In an angry speech on the Senate floor, Minority Leader Mitch McConnell said Republicans and Democrats were tantalizingly close to an agreement to resolve the debt ceiling standoff over the weekend — until President Obama nixed the deal. “A bipartisan plan to resolve this crisis was literally within our reach this weekend,” McConnell said. “We offered the president a bipartisan proposal to avoid default so that we could have the time we need to put together a serious plan for getting our house in order. He rejected it out of hand.”
McConnell says that after Obama's angry news conference late Friday afternoon, House and Senate Republican and Democratic leaders “got together and decided we needed to come up with a way forward on our own, and that's just what we did.” But Obama said no, reportedly in a White House meeting with Senate Majority Leader Harry Reid and House Minority Leader Nancy Pelosi on Sunday.
“As of Saturday afternoon, I had no doubt that a solution was at hand,” McConnell said. “The responsible path forward was clear to everyone — a plan that avoided default and required additional savings before any further increase in the debt ceiling. Leaders from both parties agreed that this was the right path forward legislatively. The only thing to do at that point was to present this bipartisan solution to the president. And what was the president's response? Well, unfortunately to demand the largest single debt limit increase in history.”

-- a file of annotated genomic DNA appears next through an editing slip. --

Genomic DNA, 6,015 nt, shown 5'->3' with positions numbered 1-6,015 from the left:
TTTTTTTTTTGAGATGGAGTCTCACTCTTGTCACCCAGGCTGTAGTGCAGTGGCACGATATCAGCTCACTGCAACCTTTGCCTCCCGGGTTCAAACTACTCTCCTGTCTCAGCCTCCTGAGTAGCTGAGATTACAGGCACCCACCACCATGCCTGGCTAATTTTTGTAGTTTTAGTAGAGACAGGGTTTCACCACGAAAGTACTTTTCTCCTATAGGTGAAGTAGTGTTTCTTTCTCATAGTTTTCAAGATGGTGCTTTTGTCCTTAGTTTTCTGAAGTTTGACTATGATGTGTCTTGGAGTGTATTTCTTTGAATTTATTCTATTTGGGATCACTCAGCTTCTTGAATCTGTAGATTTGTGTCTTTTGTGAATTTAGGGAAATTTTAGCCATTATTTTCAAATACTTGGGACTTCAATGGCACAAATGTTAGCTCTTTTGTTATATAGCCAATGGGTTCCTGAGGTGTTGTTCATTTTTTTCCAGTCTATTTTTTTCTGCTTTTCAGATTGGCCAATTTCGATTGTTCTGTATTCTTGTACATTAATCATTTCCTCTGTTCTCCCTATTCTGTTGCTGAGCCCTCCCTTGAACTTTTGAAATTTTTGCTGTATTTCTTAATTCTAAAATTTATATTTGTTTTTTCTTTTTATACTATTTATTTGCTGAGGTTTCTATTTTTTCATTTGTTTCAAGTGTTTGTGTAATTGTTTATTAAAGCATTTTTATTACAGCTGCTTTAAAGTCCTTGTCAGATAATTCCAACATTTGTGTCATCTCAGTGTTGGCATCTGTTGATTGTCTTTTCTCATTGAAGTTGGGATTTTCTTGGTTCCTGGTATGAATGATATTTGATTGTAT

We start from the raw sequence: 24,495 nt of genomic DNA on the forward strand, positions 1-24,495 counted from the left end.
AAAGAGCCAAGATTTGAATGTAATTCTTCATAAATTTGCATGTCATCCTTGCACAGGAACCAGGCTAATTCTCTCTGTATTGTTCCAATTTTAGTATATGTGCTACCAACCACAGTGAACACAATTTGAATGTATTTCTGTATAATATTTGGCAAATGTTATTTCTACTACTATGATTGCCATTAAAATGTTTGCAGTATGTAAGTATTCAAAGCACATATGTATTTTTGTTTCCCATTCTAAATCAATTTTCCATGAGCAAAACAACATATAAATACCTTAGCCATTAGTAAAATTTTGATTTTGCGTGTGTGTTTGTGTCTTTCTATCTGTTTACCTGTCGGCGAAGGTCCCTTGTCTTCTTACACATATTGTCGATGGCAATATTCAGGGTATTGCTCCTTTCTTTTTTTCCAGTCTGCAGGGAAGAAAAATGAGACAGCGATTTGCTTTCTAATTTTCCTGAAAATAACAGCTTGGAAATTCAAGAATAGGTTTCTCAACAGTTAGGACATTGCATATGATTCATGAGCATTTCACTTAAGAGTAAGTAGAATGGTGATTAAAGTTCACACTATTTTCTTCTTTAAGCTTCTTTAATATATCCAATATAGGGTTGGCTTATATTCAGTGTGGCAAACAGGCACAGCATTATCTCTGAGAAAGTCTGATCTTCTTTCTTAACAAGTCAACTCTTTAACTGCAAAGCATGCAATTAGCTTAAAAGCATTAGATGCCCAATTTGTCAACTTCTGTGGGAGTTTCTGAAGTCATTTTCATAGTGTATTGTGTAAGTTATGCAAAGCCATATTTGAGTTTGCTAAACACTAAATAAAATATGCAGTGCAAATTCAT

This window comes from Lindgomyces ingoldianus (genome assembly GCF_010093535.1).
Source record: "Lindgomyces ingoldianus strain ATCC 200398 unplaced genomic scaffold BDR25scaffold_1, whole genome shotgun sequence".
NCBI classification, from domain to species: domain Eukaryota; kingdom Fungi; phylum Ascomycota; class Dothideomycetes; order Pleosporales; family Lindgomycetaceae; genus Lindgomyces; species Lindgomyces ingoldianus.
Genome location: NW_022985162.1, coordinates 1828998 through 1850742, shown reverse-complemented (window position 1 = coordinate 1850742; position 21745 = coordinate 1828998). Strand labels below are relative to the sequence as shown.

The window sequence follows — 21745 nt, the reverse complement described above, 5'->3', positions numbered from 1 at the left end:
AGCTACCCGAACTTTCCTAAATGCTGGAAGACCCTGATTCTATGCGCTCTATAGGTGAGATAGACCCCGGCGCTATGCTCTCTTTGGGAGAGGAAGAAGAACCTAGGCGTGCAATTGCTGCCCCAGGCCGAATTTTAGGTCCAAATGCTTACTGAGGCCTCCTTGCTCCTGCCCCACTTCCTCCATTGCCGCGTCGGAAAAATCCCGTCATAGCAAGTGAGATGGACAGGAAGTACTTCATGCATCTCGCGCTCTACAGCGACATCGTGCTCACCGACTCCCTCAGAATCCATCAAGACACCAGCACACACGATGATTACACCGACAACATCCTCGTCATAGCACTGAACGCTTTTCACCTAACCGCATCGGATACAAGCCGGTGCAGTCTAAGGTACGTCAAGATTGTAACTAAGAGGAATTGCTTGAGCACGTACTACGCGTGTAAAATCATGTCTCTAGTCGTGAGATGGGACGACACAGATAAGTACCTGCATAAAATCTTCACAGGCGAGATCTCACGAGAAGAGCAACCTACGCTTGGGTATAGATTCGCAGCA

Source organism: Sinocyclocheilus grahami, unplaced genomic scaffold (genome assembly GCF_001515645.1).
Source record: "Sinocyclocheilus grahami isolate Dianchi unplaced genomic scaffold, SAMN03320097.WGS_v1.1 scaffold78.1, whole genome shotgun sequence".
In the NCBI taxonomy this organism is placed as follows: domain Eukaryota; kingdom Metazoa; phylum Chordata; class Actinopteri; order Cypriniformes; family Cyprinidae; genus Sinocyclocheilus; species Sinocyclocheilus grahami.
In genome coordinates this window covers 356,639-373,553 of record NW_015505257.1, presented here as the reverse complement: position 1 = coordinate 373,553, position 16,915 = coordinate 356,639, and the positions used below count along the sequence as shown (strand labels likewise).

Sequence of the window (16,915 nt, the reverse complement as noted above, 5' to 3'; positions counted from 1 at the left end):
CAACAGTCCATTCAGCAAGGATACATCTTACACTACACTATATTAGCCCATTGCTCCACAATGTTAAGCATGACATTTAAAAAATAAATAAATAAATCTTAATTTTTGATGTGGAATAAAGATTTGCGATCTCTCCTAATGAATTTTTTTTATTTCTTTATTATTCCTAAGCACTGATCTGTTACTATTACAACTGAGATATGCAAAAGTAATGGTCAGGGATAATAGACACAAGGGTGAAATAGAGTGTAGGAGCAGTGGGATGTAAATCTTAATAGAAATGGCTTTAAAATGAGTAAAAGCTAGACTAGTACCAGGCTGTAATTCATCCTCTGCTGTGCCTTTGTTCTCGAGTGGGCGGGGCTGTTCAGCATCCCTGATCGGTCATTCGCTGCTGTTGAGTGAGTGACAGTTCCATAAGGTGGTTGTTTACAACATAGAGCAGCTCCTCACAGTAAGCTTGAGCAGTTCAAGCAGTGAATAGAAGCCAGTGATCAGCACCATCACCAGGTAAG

“Not for economic reasons,” McConnell continued, “but as he put it, quote 'to extend this debt ceiling through the next election.'”
Over the weekend, staff from Reid's office worked with staff from McConnell and House Speaker John Boehner to craft a bill with spending cuts and a debt ceiling increase. “[Reid] and his staff were writing the bill with us,” says a senior Republican. “Edit after edit after edit.” The Republican says the bipartisan work continued until Reid returned from the White House early Sunday evening and pulled out of the effort.